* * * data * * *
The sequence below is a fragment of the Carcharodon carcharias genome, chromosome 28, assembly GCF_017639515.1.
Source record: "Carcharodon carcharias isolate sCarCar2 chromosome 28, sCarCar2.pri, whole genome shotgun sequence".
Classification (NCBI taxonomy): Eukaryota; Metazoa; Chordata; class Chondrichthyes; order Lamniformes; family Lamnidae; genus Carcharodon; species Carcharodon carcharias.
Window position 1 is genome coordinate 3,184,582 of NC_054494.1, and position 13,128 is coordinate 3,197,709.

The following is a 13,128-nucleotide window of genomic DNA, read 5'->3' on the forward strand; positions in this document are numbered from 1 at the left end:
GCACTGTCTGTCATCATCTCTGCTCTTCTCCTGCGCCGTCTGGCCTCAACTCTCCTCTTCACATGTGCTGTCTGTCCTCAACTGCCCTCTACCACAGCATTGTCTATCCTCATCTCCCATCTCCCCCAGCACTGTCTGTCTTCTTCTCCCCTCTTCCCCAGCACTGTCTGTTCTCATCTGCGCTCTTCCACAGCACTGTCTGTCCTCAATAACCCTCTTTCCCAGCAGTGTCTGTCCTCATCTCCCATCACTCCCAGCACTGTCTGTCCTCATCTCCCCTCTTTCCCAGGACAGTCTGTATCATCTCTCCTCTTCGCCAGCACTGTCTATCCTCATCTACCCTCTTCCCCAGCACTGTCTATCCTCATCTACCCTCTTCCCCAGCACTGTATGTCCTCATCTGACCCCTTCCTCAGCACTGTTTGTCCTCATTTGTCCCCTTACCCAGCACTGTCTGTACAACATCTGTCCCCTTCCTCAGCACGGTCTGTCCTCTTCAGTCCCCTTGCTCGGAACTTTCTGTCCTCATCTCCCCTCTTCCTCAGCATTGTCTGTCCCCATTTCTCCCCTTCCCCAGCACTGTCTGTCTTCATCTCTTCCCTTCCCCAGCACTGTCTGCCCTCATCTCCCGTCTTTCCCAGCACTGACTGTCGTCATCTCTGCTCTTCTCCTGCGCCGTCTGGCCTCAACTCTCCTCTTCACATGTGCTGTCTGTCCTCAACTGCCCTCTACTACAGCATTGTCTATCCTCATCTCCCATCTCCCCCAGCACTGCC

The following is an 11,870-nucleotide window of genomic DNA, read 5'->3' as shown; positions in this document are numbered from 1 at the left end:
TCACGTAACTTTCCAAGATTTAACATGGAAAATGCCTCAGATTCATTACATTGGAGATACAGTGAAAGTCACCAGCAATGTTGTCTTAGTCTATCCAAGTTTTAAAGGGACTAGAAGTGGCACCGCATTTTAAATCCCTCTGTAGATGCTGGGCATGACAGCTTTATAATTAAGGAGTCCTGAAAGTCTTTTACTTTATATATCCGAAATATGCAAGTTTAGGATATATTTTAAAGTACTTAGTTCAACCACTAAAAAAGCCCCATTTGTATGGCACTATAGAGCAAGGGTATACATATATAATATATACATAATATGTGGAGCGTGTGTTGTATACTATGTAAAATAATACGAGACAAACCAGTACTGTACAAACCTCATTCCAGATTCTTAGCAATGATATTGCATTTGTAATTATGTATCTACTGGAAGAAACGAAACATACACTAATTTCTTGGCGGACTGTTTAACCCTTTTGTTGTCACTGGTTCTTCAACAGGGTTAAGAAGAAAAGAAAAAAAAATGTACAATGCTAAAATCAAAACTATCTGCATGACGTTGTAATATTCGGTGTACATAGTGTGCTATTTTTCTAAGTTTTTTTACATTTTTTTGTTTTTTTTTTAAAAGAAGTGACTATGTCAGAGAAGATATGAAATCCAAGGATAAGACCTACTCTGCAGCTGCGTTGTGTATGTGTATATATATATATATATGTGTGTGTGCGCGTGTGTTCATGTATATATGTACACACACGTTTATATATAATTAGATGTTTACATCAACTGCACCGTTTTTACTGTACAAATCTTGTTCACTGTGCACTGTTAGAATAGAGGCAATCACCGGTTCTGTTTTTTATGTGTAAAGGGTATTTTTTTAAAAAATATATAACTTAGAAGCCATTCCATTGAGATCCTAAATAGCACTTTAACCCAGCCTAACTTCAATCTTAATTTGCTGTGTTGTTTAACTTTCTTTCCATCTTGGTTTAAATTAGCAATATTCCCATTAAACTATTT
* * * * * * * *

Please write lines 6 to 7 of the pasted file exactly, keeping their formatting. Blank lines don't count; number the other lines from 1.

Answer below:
GCACTGTCTGTCATCATCTCTGCTCTTCTCCTGCGCCGTCTGGCCTCAACTCTCCTCTTCACATGTGCTGTCTGTCCTCAACTGCCCTCTACCACAGCATTGTCTATCCTCATCTCCCATCTCCCCCAGCACTGTCTGTCTTCTTCTCCCCTCTTCCCCAGCACTGTCTGTTCTCATCTGCGCTCTTCCACAGCACTGTCTGTCCTCAATAACCCTCTTTCCCAGCAGTGTCTGTCCTCATCTCCCATCACTCCCAGCACTGTCTGTCCTCATCTCCCCTCTTTCCCAGGACAGTCTGTATCATCTCTCCTCTTCGCCAGCACTGTCTATCCTCATCTACCCTCTTCCCCAGCACTGTCTATCCTCATCTACCCTCTTCCCCAGCACTGTATGTCCTCATCTGACCCCTTCCTCAGCACTGTTTGTCCTCATTTGTCCCCTTACCCAGCACTGTCTGTACAACATCTGTCCCCTTCCTCAGCACGGTCTGTCCTCTTCAGTCCCCTTGCTCGGAACTTTCTGTCCTCATCTCCCCTCTTCCTCAGCATTGTCTGTCCCCATTTCTCCCCTTCCCCAGCACTGTCTGTCTTCATCTCTTCCCTTCCCCAGCACTGTCTGCCCTCATCTCCCGTCTTTCCCAGCACTGACTGTCGTCATCTCTGCTCTTCTCCTGCGCCGTCTGGCCTCAACTCTCCTCTTCACATGTGCTGTCTGTCCTCAACTGCCCTCTACTACAGCATTGTCTATCCTCATCTCCCATCTCCCCCAGCACTGCC

The following is an 11,870-nucleotide window of genomic DNA, read 5'->3' as shown; positions in this document are numbered from 1 at the left end: